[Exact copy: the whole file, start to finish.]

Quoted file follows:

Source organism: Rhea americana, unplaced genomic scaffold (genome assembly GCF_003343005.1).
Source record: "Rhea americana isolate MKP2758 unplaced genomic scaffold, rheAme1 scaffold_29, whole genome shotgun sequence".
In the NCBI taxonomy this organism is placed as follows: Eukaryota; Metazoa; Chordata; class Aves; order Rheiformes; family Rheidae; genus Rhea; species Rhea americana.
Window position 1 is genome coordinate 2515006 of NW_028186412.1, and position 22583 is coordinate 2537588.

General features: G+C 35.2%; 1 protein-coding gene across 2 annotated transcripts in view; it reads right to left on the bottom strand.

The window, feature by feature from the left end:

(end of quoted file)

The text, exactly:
Source organism: Rhea americana, unplaced genomic scaffold (genome assembly GCF_003343005.1).
Source record: "Rhea americana isolate MKP2758 unplaced genomic scaffold, rheAme1 scaffold_29, whole genome shotgun sequence".
In the NCBI taxonomy this organism is placed as follows: Eukaryota; Metazoa; Chordata; class Aves; order Rheiformes; family Rheidae; genus Rhea; species Rhea americana.
Window position 1 is genome coordinate 2515006 of NW_028186412.1, and position 22583 is coordinate 2537588.

General features: G+C 35.2%; 1 protein-coding gene across 2 annotated transcripts in view; it reads right to left on the bottom strand.

The window, feature by feature from the left end: